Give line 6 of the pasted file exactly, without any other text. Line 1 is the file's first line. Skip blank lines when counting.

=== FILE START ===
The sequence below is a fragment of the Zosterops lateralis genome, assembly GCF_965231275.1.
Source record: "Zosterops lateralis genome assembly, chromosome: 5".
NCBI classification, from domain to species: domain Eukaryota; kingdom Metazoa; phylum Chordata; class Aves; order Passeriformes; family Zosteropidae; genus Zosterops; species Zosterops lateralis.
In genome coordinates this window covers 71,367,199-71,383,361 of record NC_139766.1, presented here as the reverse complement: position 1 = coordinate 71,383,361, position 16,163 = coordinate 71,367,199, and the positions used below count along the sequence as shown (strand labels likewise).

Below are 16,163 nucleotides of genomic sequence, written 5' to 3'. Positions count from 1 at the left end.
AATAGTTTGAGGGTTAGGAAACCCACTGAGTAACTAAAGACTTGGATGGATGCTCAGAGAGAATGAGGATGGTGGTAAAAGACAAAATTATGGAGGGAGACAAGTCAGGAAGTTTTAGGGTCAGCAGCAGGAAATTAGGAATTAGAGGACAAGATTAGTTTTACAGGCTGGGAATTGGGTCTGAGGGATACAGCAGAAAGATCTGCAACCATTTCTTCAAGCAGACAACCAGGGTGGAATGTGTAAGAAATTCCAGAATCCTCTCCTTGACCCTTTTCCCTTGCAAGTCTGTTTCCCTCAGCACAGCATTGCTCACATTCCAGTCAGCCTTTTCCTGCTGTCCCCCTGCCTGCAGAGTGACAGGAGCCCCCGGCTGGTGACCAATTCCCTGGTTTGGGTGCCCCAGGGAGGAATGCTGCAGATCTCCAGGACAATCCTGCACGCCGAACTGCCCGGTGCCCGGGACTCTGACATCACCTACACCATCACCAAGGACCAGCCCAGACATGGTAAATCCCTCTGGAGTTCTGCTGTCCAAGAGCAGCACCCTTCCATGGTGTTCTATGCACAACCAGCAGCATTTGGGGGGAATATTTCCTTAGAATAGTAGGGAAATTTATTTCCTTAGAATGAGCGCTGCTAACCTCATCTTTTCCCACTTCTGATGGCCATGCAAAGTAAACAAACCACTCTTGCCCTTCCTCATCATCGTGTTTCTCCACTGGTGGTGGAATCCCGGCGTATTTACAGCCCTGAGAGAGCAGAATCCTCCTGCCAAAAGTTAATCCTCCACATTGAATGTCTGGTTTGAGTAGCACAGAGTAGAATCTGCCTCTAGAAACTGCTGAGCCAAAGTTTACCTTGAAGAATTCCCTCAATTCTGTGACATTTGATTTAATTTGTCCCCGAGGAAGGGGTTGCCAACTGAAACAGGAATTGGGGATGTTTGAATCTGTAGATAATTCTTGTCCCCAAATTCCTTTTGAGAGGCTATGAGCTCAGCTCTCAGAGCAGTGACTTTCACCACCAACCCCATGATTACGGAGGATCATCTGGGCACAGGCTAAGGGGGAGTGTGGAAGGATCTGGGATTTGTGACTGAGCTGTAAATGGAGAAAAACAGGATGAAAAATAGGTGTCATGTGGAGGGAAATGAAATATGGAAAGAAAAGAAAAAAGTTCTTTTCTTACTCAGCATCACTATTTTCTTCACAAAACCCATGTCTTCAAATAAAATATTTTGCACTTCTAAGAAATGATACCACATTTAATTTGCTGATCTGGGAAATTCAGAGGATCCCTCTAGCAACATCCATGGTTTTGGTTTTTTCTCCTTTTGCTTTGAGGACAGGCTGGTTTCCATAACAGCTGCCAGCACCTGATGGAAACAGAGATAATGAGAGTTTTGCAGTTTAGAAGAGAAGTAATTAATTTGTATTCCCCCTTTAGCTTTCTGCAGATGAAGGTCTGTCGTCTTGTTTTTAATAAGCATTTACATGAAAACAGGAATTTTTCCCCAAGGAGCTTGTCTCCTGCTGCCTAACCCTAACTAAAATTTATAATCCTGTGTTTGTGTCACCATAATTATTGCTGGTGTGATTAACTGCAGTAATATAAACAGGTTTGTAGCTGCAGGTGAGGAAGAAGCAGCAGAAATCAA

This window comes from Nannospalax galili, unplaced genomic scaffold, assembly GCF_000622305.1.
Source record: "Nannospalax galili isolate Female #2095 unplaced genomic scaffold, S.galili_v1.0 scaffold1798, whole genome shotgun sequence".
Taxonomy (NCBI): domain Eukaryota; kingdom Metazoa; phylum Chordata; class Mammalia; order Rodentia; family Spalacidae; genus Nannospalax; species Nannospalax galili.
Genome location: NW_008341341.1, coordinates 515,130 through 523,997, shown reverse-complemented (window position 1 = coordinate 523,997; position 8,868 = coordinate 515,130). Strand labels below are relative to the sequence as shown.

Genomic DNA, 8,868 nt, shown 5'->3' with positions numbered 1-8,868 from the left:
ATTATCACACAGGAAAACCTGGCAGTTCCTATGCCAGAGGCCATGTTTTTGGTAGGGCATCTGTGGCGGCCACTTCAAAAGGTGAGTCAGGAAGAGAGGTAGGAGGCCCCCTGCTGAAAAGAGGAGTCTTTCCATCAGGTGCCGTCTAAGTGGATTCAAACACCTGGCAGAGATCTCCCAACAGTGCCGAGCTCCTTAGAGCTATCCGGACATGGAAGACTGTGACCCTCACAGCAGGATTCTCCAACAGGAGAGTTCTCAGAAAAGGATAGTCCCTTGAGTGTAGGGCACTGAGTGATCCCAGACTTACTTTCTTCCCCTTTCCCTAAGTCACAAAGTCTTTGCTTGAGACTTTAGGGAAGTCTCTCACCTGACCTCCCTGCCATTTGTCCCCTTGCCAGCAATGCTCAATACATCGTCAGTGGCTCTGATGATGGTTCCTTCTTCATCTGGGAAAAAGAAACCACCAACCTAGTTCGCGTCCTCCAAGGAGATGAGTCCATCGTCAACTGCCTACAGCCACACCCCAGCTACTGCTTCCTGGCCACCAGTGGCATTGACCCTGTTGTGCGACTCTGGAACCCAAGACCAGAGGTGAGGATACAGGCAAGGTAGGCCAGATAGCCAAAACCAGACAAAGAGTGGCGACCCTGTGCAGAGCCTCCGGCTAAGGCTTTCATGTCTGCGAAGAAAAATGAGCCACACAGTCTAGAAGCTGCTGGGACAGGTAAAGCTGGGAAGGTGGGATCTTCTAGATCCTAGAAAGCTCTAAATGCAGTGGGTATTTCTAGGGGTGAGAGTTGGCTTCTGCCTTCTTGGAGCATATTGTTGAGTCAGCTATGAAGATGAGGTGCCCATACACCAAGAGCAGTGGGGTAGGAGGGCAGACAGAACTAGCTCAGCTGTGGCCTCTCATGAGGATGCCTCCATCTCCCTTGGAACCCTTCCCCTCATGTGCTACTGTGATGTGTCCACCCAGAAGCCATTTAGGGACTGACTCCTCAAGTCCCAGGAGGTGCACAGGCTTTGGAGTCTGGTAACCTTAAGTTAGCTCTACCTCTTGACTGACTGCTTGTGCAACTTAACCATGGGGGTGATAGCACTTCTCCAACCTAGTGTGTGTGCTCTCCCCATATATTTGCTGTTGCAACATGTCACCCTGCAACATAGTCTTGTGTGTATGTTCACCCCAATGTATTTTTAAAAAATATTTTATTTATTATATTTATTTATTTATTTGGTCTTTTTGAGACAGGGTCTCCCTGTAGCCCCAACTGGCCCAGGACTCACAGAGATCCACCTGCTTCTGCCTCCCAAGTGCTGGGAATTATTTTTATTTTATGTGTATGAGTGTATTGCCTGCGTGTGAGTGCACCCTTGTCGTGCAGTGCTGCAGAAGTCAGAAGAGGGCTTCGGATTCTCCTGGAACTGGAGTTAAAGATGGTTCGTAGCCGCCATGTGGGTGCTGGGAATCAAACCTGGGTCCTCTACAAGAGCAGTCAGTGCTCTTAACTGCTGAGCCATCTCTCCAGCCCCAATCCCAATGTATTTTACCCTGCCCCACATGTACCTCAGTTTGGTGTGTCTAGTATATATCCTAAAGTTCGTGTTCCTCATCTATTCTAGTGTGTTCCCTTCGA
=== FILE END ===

AATAGTTTGAGGGTTAGGAAACCCACTGAGTAACTAAAGACTTGGATGGATGCTCAGAGAGAATGAGGATGGTGGTAAAAGACAAAATTATGGAGGGAGACAAGTCAGGAAGTTTTAGGGTCAGCAGCAGGAAATTAGGAATTAGAGGACAAGATTAGTTTTACAGGCTGGGAATTGGGTCTGAGGGATACAGCAGAAAGATCTGCAACCATTTCTTCAAGCAGACAACCAGGGTGGAATGTGTAAGAAATTCCAGAATCCTCTCCTTGACCCTTTTCCCTTGCAAGTCTGTTTCCCTCAGCACAGCATTGCTCACATTCCAGTCAGCCTTTTCCTGCTGTCCCCCTGCCTGCAGAGTGACAGGAGCCCCCGGCTGGTGACCAATTCCCTGGTTTGGGTGCCCCAGGGAGGAATGCTGCAGATCTCCAGGACAATCCTGCACGCCGAACTGCCCGGTGCCCGGGACTCTGACATCACCTACACCATCACCAAGGACCAGCCCAGACATGGTAAATCCCTCTGGAGTTCTGCTGTCCAAGAGCAGCACCCTTCCATGGTGTTCTATGCACAACCAGCAGCATTTGGGGGGAATATTTCCTTAGAATAGTAGGGAAATTTATTTCCTTAGAATGAGCGCTGCTAACCTCATCTTTTCCCACTTCTGATGGCCATGCAAAGTAAACAAACCACTCTTGCCCTTCCTCATCATCGTGTTTCTCCACTGGTGGTGGAATCCCGGCGTATTTACAGCCCTGAGAGAGCAGAATCCTCCTGCCAAAAGTTAATCCTCCACATTGAATGTCTGGTTTGAGTAGCACAGAGTAGAATCTGCCTCTAGAAACTGCTGAGCCAAAGTTTACCTTGAAGAATTCCCTCAATTCTGTGACATTTGATTTAATTTGTCCCCGAGGAAGGGGTTGCCAACTGAAACAGGAATTGGGGATGTTTGAATCTGTAGATAATTCTTGTCCCCAAATTCCTTTTGAGAGGCTATGAGCTCAGCTCTCAGAGCAGTGACTTTCACCACCAACCCCATGATTACGGAGGATCATCTGGGCACAGGCTAAGGGGGAGTGTGGAAGGATCTGGGATTTGTGACTGAGCTGTAAATGGAGAAAAACAGGATGAAAAATAGGTGTCATGTGGAGGGAAATGAAATATGGAAAGAAAAGAAAAAAGTTCTTTTCTTACTCAGCATCACTATTTTCTTCACAAAACCCATGTCTTCAAATAAAATATTTTGCACTTCTAAGAAATGATACCACATTTAATTTGCTGATCTGGGAAATTCAGAGGATCCCTCTAGCAACATCCATGGTTTTGGTTTTTTCTCCTTTTGCTTTGAGGACAGGCTGGTTTCCATAACAGCTGCCAGCACCTGATGGAAACAGAGATAATGAGAGTTTTGCAGTTTAGAAGAGAAGTAATTAATTTGTATTCCCCCTTTAGCTTTCTGCAGATGAAGGTCTGTCGTCTTGTTTTTAATAAGCATTTACATGAAAACAGGAATTTTTCCCCAAGGAGCTTGTCTCCTGCTGCCTAACCCTAACTAAAATTTATAATCCTGTGTTTGTGTCACCATAATTATTGCTGGTGTGATTAACTGCAGTAATATAAACAGGTTTGTAGCTGCAGGTGAGGAAGAAGCAGCAGAAATCAA